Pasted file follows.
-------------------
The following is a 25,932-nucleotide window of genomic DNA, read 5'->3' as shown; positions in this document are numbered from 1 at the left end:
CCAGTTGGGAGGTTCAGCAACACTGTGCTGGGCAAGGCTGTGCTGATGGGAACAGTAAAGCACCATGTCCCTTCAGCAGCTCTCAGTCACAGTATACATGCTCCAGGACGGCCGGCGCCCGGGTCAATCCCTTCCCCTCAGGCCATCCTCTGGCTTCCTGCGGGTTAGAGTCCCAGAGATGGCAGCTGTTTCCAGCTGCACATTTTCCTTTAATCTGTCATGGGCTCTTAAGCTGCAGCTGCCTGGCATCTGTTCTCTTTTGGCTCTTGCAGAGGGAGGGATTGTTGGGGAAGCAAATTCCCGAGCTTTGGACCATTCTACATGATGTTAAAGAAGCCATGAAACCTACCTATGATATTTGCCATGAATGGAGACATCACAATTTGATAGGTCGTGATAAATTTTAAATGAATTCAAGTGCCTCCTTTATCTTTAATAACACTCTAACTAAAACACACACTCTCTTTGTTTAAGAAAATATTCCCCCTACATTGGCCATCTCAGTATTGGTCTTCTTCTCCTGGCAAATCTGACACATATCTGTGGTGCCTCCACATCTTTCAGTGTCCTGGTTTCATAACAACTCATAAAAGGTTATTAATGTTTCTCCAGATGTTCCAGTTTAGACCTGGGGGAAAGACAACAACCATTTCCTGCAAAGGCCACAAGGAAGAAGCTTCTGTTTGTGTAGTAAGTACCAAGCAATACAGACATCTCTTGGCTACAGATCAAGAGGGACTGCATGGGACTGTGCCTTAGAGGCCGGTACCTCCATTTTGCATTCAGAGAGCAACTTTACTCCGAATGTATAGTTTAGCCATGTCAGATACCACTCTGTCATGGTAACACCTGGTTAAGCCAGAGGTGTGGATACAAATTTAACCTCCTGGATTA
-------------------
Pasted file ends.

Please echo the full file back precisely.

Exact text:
The following is a 25,932-nucleotide window of genomic DNA, read 5'->3' as shown; positions in this document are numbered from 1 at the left end:
CCAGTTGGGAGGTTCAGCAACACTGTGCTGGGCAAGGCTGTGCTGATGGGAACAGTAAAGCACCATGTCCCTTCAGCAGCTCTCAGTCACAGTATACATGCTCCAGGACGGCCGGCGCCCGGGTCAATCCCTTCCCCTCAGGCCATCCTCTGGCTTCCTGCGGGTTAGAGTCCCAGAGATGGCAGCTGTTTCCAGCTGCACATTTTCCTTTAATCTGTCATGGGCTCTTAAGCTGCAGCTGCCTGGCATCTGTTCTCTTTTGGCTCTTGCAGAGGGAGGGATTGTTGGGGAAGCAAATTCCCGAGCTTTGGACCATTCTACATGATGTTAAAGAAGCCATGAAACCTACCTATGATATTTGCCATGAATGGAGACATCACAATTTGATAGGTCGTGATAAATTTTAAATGAATTCAAGTGCCTCCTTTATCTTTAATAACACTCTAACTAAAACACACACTCTCTTTGTTTAAGAAAATATTCCCCCTACATTGGCCATCTCAGTATTGGTCTTCTTCTCCTGGCAAATCTGACACATATCTGTGGTGCCTCCACATCTTTCAGTGTCCTGGTTTCATAACAACTCATAAAAGGTTATTAATGTTTCTCCAGATGTTCCAGTTTAGACCTGGGGGAAAGACAACAACCATTTCCTGCAAAGGCCACAAGGAAGAAGCTTCTGTTTGTGTAGTAAGTACCAAGCAATACAGACATCTCTTGGCTACAGATCAAGAGGGACTGCATGGGACTGTGCCTTAGAGGCCGGTACCTCCATTTTGCATTCAGAGAGCAACTTTACTCCGAATGTATAGTTTAGCCATGTCAGATACCACTCTGTCATGGTAACACCTGGTTAAGCCAGAGGTGTGGATACAAATTTAACCTCCTGGATTA